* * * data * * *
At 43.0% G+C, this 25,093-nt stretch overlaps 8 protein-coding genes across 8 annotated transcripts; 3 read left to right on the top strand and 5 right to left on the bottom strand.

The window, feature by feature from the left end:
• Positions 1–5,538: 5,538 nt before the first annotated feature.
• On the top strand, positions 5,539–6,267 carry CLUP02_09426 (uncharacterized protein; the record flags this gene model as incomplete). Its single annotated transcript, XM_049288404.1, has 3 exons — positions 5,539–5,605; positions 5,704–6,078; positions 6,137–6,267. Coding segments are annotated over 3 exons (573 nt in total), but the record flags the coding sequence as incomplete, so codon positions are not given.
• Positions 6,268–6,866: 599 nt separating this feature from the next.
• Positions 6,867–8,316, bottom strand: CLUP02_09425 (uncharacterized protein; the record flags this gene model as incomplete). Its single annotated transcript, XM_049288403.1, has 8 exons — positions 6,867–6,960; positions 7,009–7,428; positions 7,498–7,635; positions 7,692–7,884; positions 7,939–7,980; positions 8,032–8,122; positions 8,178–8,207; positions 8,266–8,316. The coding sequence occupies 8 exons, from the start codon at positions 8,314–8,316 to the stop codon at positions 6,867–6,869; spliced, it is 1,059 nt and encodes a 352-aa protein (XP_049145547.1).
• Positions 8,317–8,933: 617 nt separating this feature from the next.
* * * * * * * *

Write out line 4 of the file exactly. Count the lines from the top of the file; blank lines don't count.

• On the top strand, positions 5,539–6,267 carry CLUP02_09426 (uncharacterized protein; the record flags this gene model as incomplete). Its single annotated transcript, XM_049288404.1, has 3 exons — positions 5,539–5,605; positions 5,704–6,078; positions 6,137–6,267. Coding segments are annotated over 3 exons (573 nt in total), but the record flags the coding sequence as incomplete, so codon positions are not given.